Bone morphogenetic proteins (BMPs) are powerful osteoinductive growth factors but are associated with exorbitant costs and undesirable side effects. Oxysterols are biocompatible cholesterol oxidation products with osteoinductive properties that may represent an alternative to BMP. In this study, the authors examine the osteogenic potential and mechanisms of actions of oxysterol 49, a novel oxysterol analogue, in primary rabbit bone marrow stromal cells.Methods:
Bone marrow stromal cells were isolated from the iliac crests of New Zealand White rabbits and then treated with various concentrations of oxysterol 49 or BMP-2, either alone or in combination. Alkaline phosphatase activity and expression of osteocalcin and osteopontin were evaluated. The effect of treatment of cells with cyclopamine, a known hedgehog signaling pathway inhibitor, was also assessed.Results:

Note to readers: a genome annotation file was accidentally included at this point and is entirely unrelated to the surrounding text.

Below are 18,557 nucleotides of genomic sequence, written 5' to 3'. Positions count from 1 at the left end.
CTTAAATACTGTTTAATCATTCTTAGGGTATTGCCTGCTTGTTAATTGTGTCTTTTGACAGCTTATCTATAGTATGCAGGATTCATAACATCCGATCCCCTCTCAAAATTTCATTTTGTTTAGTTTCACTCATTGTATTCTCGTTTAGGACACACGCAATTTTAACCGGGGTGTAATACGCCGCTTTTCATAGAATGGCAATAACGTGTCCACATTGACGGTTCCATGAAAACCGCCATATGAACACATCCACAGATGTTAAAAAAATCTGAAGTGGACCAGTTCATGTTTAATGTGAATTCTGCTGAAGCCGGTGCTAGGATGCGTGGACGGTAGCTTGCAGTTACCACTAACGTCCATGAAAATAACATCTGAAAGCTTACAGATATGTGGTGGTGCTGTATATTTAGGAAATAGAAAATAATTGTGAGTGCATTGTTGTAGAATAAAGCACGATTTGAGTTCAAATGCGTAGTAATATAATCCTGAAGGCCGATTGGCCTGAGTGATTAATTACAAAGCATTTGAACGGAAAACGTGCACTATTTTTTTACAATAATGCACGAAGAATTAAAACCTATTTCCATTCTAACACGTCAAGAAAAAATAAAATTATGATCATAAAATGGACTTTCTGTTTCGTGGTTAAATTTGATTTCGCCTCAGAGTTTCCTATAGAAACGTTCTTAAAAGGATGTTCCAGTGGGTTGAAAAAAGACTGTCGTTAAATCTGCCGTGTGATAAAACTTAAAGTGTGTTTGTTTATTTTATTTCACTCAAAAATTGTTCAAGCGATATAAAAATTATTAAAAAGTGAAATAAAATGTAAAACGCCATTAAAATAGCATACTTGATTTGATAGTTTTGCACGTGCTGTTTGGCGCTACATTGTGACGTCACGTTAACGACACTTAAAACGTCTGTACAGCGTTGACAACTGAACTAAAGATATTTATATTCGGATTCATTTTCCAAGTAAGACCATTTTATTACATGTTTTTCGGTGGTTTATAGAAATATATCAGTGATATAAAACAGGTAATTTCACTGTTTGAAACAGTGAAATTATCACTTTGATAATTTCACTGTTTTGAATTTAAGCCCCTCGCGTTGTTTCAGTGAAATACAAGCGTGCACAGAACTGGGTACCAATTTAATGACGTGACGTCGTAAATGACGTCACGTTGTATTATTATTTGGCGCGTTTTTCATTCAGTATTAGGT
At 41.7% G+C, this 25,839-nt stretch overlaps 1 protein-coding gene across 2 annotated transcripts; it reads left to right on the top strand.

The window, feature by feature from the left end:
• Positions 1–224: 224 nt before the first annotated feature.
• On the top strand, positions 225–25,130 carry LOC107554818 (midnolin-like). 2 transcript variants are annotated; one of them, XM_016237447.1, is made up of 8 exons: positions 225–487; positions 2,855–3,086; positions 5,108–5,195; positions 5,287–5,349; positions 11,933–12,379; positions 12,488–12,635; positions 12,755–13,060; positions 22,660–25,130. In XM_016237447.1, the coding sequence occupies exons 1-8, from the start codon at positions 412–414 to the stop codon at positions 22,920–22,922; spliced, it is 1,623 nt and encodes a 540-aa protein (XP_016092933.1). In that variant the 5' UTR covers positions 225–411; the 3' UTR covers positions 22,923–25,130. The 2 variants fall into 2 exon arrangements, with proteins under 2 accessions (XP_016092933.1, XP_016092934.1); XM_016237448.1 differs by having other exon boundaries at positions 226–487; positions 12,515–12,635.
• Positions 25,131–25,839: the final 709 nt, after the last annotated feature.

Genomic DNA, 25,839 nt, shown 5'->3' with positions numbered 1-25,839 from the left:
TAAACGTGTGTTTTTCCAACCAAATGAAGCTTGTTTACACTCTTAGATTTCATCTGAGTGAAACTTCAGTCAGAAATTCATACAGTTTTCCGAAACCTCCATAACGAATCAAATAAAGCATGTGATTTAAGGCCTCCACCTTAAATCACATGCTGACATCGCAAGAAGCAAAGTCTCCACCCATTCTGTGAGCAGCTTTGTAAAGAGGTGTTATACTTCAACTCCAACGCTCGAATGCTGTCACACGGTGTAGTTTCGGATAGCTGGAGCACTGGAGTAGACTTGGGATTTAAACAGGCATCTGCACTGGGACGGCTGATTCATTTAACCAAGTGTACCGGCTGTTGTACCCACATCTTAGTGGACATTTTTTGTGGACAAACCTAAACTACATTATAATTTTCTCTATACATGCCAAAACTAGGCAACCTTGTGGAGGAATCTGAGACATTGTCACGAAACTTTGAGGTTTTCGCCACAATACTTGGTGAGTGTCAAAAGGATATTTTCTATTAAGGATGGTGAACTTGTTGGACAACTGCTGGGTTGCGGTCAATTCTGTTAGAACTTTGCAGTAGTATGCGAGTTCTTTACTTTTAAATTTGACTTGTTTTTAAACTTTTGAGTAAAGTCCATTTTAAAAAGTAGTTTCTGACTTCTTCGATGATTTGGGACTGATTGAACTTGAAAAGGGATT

Alkaline phosphatase activity was increased in cells treated with 1 µM oxysterol 49 relative to cells treated with BMP-2. Expression of osteocalcin and osteopontin in cells treated with oxysterol 49 and BMP-2 was equivalent. Alkaline phosphatase activity was decreased with the addition of cyclopamine. Combined treatment with oxysterol 49 and BMP-2 resulted in additive increases in alkaline phosphatase activity and osteocalcin and osteopontin expression.Conclusions:
Oxysterol 49 has osteoinductive properties that are similar to those of BMP-2 in rabbit bone marrow stromal cells. The mechanism of this activity is at least in part related to the hedgehog signaling pathway. The two growth factors demonstrate additive effects when used in combination. Further study is required to examine the potential role of oxysterol 49 as a complement or alternative to BMP-2 in bone tissue engineering.